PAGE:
ShareThis Page
U.S./World

Israelis stage mass protest against extremists

| Wednesday, Dec. 28, 2011

BEIT SHEMESH, Israel -- Thousands of Israelis poured into this Jerusalem suburb on Tuesday night in a protest against religious extremists who have targeted women and enforced strict division of the sexes in public life.

As Hannah Beinish sat and watched the crowds from her rooftop garden, she wondered why they hadn't come sooner.

"The problem with these extremists is not a new problem. They have been growing in strength and in numbers for years," said the 42-year-old Beinish, who has lived in the city of Beit Shemesh for nearly 20 years.

"Only now the public has noticed and come to support us. I really hope it's not too late."

The Israeli public has been rocked by a series of recent reports about the behavior of extremist Jewish groups, which has included forcing women to sit at the back of public buses, erecting signs calling for the separation of the sexes on sidewalks and even the physical assaults of schoolgirls by ultra-Orthodox men who found their school uniforms immodest.

Naama Margolese, an 8-year-old American immigrant who attends the Orot school in Beit Shemesh, became a focal point of the outcry after an Israeli news station filmed her facing daily abuses from extremists.

TV news footage showed the shy, bespectacled second-grader shaking and brushing tears from her eyes as she described men who spat at her and called her "prostitute" for attending the school.

A group of extremists has taken issue with the Orot school's location, near a hard-line religious school for men. Though the Orot school was exclusively for Orthodox girls -- nearly all of whom dress in long skirts and long-sleeved shirts -- in August a group of men began gathering every week to curse and threaten the students.

"My stomach hurts every time I need to walk to and from the school and I know those men will be there," Naama said. "They are scary."

TribLIVE commenting policy

You are solely responsible for your comments and by using TribLive.com you agree to our Terms of Service.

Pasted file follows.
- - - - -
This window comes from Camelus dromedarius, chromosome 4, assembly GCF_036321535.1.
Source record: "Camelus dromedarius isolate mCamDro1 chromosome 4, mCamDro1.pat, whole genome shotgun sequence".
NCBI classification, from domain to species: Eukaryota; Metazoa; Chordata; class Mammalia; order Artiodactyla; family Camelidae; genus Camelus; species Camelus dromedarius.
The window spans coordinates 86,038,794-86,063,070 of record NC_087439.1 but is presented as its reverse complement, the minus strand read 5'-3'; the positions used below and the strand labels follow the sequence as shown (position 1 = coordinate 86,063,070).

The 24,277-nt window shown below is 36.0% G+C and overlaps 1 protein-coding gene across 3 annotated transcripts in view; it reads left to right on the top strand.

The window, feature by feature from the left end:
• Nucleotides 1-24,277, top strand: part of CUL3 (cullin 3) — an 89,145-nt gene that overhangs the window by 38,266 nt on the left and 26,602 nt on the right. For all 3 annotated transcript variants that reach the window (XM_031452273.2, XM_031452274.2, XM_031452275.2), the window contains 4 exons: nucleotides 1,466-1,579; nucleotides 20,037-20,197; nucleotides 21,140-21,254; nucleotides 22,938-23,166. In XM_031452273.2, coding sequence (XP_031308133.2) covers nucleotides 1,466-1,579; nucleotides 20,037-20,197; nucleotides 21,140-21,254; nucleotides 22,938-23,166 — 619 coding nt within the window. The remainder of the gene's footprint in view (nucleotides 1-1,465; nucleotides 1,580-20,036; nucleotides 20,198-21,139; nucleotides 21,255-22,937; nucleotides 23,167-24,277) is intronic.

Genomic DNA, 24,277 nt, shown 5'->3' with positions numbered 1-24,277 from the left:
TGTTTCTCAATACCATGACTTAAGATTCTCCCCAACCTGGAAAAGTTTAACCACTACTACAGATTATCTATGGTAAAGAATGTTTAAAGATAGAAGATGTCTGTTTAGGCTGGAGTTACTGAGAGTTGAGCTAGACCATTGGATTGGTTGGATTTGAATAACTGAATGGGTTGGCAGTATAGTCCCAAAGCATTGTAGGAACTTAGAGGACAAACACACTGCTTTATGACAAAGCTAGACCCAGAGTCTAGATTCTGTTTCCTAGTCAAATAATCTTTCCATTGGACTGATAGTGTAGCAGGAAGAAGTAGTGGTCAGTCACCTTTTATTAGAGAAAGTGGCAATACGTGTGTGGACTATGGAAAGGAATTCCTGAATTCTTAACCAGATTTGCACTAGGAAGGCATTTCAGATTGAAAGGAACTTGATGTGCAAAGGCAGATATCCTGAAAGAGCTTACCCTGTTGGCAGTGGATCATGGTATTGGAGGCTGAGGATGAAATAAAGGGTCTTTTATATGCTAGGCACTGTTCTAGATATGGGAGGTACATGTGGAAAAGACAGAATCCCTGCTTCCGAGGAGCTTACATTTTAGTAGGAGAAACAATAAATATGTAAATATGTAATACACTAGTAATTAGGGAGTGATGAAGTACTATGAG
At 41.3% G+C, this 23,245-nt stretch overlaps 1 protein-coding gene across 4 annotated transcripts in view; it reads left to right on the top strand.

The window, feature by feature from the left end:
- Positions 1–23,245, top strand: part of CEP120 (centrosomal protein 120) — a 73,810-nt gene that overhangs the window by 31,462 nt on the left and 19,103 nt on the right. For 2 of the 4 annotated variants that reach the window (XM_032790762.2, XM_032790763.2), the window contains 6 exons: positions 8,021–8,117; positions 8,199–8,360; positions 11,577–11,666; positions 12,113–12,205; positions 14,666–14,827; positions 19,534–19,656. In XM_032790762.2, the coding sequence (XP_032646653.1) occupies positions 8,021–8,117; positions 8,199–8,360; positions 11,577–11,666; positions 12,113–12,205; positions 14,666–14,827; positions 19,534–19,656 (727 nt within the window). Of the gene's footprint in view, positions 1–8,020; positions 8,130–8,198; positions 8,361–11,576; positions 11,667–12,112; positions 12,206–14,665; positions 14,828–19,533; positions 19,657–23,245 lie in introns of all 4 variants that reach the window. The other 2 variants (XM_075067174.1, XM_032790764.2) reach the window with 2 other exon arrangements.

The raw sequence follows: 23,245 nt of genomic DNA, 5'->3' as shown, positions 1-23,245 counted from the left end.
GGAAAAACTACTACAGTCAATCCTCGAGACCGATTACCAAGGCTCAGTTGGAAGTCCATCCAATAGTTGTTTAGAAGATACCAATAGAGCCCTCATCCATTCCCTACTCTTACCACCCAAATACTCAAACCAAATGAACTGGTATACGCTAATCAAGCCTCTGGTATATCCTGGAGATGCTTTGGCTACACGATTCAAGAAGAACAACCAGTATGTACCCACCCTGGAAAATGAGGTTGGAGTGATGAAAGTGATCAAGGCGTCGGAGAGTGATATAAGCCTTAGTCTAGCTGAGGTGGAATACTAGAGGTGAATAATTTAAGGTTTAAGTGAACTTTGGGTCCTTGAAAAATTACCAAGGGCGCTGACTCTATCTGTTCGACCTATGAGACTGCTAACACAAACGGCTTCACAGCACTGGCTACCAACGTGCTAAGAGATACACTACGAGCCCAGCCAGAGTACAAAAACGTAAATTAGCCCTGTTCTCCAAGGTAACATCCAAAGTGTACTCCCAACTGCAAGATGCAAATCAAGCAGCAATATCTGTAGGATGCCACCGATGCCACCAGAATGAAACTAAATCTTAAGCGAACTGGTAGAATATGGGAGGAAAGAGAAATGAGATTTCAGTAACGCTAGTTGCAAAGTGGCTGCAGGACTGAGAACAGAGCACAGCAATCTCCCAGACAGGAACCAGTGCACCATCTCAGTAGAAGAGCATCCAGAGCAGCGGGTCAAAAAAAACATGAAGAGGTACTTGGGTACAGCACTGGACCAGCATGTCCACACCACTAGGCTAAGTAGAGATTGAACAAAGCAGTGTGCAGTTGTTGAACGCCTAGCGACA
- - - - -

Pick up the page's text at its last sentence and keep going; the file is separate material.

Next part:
We moderate comments. Our goal is to provide substantive commentary for a general readership. By screening submissions, we provide a space where readers can share intelligent and informed commentary that enhances the quality of our news and information.

While most comments will be posted if they are on-topic and not abusive, moderating decisions are subjective. We will make them as carefully and consistently as we can. Because of the volume of reader comments, we cannot review individual moderation decisions with readers.

We value thoughtful comments representing a range of views that make their point quickly and politely. We make an effort to protect discussions from repeated comments either by the same reader or different readers

We follow the same standards for taste as the daily newspaper. A few things we won't tolerate: personal attacks, obscenity, vulgarity, profanity (including expletives and letters followed by dashes), commercial promotion, impersonations, incoherence, proselytizing and SHOUTING. Don't include URLs to Web sites.

We do not edit comments. They are either approved or deleted. We reserve the right to edit a comment that is quoted or excerpted in an article. In this case, we may fix spelling and punctuation.

We welcome strong opinions and criticism of our work, but we don't want comments to become bogged down with discussions of our policies and we will moderate accordingly.

We appreciate it when readers and people quoted in articles or blog posts point out errors of fact or emphasis and will investigate all assertions. But these suggestions should be sent via e-mail. To avoid distracting other readers, we won't publish comments that suggest a correction. Instead, corrections will be made in a blog post or in an article.

click me